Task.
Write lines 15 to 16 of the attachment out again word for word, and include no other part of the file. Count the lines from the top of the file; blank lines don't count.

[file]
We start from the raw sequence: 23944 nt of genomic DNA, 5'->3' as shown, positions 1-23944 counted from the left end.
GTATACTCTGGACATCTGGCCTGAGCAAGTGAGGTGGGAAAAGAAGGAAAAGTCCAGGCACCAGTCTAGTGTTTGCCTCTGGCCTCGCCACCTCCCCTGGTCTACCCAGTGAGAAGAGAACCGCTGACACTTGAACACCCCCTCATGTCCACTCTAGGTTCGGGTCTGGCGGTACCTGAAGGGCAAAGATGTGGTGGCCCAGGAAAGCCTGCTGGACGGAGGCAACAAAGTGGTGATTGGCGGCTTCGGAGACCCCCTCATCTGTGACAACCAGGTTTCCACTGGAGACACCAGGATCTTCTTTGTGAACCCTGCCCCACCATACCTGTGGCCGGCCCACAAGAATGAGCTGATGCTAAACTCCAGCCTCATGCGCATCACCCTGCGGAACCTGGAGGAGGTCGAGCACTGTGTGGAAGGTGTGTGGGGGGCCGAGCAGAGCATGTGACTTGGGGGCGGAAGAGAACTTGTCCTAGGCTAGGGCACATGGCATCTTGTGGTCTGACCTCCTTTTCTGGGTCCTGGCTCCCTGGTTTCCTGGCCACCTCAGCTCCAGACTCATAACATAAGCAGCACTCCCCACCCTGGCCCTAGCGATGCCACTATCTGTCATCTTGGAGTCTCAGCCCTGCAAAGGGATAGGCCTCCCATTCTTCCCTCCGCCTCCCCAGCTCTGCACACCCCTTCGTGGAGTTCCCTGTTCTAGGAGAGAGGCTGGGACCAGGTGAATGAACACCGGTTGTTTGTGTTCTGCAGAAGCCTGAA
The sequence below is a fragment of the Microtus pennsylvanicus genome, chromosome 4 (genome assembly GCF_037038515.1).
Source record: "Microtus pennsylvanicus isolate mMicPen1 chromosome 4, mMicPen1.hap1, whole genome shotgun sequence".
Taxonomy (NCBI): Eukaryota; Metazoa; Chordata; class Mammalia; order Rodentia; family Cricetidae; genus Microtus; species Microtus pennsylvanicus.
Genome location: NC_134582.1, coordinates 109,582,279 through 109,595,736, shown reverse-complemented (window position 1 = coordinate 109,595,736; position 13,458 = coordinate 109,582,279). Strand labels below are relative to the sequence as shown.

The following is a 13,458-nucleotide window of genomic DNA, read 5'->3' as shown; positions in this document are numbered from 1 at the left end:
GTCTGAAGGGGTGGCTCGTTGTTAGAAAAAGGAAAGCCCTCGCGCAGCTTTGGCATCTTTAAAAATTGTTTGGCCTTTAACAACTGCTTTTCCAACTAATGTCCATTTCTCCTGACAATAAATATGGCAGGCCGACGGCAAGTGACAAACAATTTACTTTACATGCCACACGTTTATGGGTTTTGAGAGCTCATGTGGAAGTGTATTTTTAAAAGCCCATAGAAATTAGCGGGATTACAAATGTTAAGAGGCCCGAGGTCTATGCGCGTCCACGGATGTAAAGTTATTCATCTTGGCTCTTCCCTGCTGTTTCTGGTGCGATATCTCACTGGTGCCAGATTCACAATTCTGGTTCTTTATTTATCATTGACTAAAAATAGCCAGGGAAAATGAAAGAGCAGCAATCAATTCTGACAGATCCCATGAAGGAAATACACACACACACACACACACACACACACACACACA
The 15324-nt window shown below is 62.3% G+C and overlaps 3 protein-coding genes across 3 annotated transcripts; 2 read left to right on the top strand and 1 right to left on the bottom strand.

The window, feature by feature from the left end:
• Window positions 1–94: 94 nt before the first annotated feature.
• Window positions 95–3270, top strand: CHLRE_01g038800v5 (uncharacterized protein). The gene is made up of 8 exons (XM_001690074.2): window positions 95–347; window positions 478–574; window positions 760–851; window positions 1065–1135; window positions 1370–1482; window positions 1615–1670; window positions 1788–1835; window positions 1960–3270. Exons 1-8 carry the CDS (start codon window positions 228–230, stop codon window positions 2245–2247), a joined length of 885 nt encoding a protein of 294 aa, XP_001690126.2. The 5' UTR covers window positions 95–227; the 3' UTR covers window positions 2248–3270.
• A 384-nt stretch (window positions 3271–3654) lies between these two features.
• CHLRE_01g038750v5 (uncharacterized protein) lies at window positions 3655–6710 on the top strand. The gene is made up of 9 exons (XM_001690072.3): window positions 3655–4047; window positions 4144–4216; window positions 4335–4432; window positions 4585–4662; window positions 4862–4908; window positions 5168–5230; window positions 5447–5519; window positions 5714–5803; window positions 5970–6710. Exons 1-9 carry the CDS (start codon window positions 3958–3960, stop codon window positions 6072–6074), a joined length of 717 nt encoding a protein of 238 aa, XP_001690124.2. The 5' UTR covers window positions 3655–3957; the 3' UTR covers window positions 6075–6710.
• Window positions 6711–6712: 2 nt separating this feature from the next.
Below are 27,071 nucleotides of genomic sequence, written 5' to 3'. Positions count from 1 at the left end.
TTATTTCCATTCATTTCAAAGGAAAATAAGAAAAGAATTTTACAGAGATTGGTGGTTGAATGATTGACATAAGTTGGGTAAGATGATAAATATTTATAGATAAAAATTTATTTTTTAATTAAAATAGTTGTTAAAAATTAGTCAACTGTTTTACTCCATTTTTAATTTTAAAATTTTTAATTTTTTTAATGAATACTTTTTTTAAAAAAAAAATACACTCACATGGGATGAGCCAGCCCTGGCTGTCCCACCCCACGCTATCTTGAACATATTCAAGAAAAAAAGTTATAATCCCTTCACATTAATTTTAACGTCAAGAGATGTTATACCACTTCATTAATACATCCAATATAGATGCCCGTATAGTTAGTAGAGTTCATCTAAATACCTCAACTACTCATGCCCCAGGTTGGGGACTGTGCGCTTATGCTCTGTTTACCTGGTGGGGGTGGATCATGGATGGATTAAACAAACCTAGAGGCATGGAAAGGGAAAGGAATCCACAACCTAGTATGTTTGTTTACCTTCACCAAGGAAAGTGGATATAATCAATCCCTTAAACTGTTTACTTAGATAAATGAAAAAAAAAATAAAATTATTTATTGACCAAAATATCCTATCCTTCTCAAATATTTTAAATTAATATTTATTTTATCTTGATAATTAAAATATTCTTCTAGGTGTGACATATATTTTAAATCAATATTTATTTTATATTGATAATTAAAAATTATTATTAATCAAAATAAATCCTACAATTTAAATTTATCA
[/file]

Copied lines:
• Window positions 6711–6712: 2 nt separating this feature from the next.
Below are 27,071 nucleotides of genomic sequence, written 5' to 3'. Positions count from 1 at the left end.